The stamp duty nil rate band on residential properties in England up to £500,000 will continue until the end of June. It will taper to £250,000 until the end of September, and then return to the usual level of £125,000 from 1 October 2021.
To support businesses as they re-open following lockdown, £5 billion will be made available in restart grants. Non-essential retail businesses re-opening first will be eligible for up to £6,000 but the leisure and hospitality sectors, which have been worse affected and will re-open later, will be eligible for up to £18,000.
However, the rate of corporation tax will increase to 25% in April 2023 for companies with profits over £250,000, whilst retaining a Small Profits Rate of 19% for companies with profits of £50,000 or less.
The Chancellor also introduced a super-deduction for companies investing in qualifying new plant and machinery. Under this measure a company will be allowed to claim 130% on most new plant and machinery investments that ordinarily qualify for 18% main rate writing down allowances.
He also confirmed the location of the eight Freeports in England. Freeports are special economic zones with favourable tariffs and lower taxes to make it easier and cheaper to do business.

04.03.21-Extension to the Coronavirus Job Retention Scheme

Extension to the Coronavirus Job Retention Scheme
The Coronavirus Job Retention Scheme (CJRS) has been extended until the end of September 2021.
The UK Government will continue to pay 80% of employees’ usual wages for the hours not worked, up to a cap of £2,500 per month, up to the end of June 2021.
For periods in July, CJRS grants will cover 70% of employees’ usual wages for the hours not worked, up to a cap of £2,187.50. In August and September, this will then reduce to 60% of employees’ usual wages up to a cap of £1,875.
You will need to continue to pay your furloughed employees at least 80% of their usual wages for the hours they do not work during this time, up to a cap of £2,500 per month. This means, for periods between July and September, you will need to fund the difference between this and the CJRS grants yourself. You can also top up wages above the 80% if you wish, but you are not required to do so.
You must continue to pay the associated Employer National Insurance contributions and pension contributions on subsidised furlough pay from your own funds.

CJRS eligibility from May

For periods from 1 May 2021 onwards, you will be able to claim for eligible employees who were employed by you and on your PAYE payroll on 2 March 2021. This means you must have made a PAYE Real Time Information (RTI) submission to HMRC between 20 March 2020 and 2 March 2021, notifying us of earnings for that employee.
You and your employees do not need to have benefitted from the scheme before to make a claim, as long as you meet the eligibility criteria.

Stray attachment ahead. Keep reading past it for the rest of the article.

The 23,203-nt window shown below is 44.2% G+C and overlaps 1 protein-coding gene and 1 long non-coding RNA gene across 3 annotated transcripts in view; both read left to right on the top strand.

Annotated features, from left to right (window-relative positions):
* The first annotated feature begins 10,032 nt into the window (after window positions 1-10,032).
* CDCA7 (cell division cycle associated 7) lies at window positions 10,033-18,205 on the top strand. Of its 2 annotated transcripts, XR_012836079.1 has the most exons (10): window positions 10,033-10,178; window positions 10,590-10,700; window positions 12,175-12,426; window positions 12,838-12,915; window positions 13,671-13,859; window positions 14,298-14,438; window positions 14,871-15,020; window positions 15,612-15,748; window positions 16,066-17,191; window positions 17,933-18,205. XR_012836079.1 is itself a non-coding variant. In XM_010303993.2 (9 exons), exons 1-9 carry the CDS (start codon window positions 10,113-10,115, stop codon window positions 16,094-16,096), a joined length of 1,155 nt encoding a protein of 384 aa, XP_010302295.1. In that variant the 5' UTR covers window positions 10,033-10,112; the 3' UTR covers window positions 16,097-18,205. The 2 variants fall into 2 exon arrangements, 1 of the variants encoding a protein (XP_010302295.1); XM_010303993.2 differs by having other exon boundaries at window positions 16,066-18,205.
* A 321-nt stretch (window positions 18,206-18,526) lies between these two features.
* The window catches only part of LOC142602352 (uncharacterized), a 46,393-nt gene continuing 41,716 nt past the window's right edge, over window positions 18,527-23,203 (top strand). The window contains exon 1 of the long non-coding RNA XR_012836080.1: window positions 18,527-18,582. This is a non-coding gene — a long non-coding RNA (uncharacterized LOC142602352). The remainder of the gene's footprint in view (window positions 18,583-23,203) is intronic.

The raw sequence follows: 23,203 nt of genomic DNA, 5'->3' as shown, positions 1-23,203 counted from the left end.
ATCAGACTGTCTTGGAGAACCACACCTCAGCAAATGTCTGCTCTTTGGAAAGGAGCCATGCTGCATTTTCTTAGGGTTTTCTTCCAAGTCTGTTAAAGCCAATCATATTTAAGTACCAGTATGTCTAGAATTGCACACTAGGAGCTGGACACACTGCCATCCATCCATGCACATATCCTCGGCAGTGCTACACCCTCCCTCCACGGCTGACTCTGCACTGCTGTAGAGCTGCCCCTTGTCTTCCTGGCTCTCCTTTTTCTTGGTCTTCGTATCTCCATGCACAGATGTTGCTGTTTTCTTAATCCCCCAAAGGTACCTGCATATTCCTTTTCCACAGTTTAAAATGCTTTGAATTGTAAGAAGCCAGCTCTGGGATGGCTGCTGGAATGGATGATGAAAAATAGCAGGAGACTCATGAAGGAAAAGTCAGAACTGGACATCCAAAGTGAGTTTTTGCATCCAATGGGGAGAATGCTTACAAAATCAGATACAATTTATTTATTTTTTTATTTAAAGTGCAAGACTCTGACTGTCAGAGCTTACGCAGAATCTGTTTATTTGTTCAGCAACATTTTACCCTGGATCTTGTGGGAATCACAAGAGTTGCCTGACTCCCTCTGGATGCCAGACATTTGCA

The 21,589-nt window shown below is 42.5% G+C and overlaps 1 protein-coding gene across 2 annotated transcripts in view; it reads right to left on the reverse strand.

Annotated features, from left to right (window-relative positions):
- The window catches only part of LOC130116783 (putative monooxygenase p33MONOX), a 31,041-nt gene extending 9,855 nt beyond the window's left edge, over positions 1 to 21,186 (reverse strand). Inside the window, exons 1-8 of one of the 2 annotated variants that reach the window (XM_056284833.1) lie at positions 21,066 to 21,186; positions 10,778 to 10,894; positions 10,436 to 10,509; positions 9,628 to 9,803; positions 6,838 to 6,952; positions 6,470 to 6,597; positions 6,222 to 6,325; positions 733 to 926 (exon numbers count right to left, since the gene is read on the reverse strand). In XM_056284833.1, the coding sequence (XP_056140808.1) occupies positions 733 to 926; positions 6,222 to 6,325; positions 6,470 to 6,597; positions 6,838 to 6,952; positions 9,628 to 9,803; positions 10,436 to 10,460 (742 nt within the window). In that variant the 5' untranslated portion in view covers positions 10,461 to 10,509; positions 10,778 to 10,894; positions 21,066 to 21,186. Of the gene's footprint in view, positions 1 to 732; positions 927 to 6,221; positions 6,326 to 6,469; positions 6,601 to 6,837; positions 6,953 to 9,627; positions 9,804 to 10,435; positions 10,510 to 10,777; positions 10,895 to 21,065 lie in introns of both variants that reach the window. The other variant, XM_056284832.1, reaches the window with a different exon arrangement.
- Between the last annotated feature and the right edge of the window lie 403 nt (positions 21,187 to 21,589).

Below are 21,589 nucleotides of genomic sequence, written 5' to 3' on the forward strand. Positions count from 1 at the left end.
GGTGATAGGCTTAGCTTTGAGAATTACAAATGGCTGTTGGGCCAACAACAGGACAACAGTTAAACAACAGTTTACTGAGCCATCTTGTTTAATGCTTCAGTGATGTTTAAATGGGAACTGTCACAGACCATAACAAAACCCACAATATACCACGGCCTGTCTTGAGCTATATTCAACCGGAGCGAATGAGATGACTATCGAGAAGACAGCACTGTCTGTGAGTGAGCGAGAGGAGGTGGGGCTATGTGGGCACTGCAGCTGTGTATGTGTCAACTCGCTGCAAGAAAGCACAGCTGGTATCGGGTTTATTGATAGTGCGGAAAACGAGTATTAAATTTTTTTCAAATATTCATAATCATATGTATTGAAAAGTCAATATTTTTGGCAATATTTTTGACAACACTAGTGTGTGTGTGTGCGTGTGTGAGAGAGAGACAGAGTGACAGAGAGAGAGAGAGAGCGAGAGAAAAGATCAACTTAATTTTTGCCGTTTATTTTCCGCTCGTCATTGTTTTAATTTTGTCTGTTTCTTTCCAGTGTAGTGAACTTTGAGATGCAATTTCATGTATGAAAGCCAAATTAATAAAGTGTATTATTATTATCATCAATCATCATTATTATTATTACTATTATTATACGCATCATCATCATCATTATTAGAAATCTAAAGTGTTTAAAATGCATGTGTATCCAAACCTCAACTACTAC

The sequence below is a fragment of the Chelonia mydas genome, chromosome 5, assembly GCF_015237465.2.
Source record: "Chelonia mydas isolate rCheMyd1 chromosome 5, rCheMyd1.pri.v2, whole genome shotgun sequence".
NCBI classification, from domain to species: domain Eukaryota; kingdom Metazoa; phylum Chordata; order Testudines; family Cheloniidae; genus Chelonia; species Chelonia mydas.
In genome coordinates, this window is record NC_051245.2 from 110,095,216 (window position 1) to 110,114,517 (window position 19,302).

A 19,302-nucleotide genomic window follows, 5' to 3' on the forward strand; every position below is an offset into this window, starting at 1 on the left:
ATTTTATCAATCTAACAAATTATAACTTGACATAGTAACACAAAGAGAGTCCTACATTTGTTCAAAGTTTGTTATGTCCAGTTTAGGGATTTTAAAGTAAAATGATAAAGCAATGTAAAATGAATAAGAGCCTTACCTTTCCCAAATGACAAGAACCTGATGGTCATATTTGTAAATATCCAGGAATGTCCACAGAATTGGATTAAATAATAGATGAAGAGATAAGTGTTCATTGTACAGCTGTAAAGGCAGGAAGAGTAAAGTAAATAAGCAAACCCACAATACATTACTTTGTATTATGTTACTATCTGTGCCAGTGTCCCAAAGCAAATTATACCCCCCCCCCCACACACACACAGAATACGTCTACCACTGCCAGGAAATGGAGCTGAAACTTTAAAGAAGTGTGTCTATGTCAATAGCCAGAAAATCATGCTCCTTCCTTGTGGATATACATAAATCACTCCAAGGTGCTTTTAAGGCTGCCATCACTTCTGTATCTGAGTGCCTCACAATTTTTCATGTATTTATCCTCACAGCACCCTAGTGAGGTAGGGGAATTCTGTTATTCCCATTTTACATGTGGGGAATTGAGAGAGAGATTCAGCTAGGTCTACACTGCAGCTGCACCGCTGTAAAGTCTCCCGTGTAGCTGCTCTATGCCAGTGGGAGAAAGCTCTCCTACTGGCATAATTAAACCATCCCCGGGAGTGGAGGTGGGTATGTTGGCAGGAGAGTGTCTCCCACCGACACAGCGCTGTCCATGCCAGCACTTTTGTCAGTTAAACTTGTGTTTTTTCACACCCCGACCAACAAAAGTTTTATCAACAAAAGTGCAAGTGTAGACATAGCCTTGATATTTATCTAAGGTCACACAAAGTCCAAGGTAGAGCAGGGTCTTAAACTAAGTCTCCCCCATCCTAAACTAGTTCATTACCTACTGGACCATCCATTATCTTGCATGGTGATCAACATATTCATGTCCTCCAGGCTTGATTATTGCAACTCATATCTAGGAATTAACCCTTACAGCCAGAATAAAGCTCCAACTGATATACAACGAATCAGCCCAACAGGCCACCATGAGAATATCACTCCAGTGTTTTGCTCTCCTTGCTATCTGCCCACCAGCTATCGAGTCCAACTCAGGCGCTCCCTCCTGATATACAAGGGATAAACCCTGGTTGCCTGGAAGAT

04.03.21- Corporation tax to rise to 25%- but a small companies rate will stay at 19%

The government have stated-To balance the need to raise revenue with the objective of having an internationally competitive tax system, the rate of Corporation Tax will increase to 25%, which will remain the lowest rate in the G7. In order to support the recovery, the increase will not take effect until 2023. Businesses with profits of £50,000 or less, around 70% of actively trading companies, will continue to be taxed at 19% and a taper above £50,000 will be introduced so that only businesses with profits greater than £250,000 will be taxed at the full 25% rate.

03.03.21-Budget 2021-Key highlights

Here are some of the key highlights from the 2021 budget-

An extension of the Coronavirus Job Support Scheme to September 2021 across the UK.

An extension of the UK-wide Self Employment Income Support scheme to September 2021, with 600,000 more people who filed a tax return in 2019-20 now able to claim for the first time.

An extension to the temporary cut in Stamp Duty Land Tax in England and Northern Ireland until September will support the housing market and protect and create jobs.

A new mortgage guarantee scheme will enable all UK homebuyers secure a mortgage up to £600,000 with a 5% deposit.

£5 billion for new Restart Grants – a one off cash grant of up to £18,000 for hospitality, accommodation, leisure, personal care and gym businesses in England.

A new UK-wide Recovery Loan Scheme to make available loans between £25,001 and £10 million, and asset and invoice finance between £1,000 and £10 million, to help businesses of all sizes through the next stage of recovery.

Extension of the Film & TV Production Restart scheme in the UK, with an additional £300 million to support theatres, museums and other cultural organisations in England through the Culture Recovery Fund.

Six-month extension of the £20 per week Universal Credit uplift in Great Britain, with the Northern Ireland Executive receiving additional funding to match the increase. A one-off payment of £500 to eligible Working Tax Credit claimants across the UK.

Extension to the VAT cut to 5% for hospitality, accommodation and attractions across the UK until the end of September, followed by a 12.5% rate for a further six months until 31 March 2022.

750,000 eligible businesses in the retail, hospitality and leisure sectors in England will benefit from business rates relief.

Extension of the apprenticeship hiring incentive in England to September 2021 and an increase of payment to £3,000.

£7 million for a new “flexi-job” apprenticeship programme in England, that will enable apprentices to work with a number of employers in one sector.

Additional £126 million for 40,000 more traineeships in England, funding high quality work placements and training for 16-24 year olds in 2021/22 academic year.

More than doubling the legal limit for single contactless payments, from £45 to £100

£10 million to support veterans with mental health needs across the UK.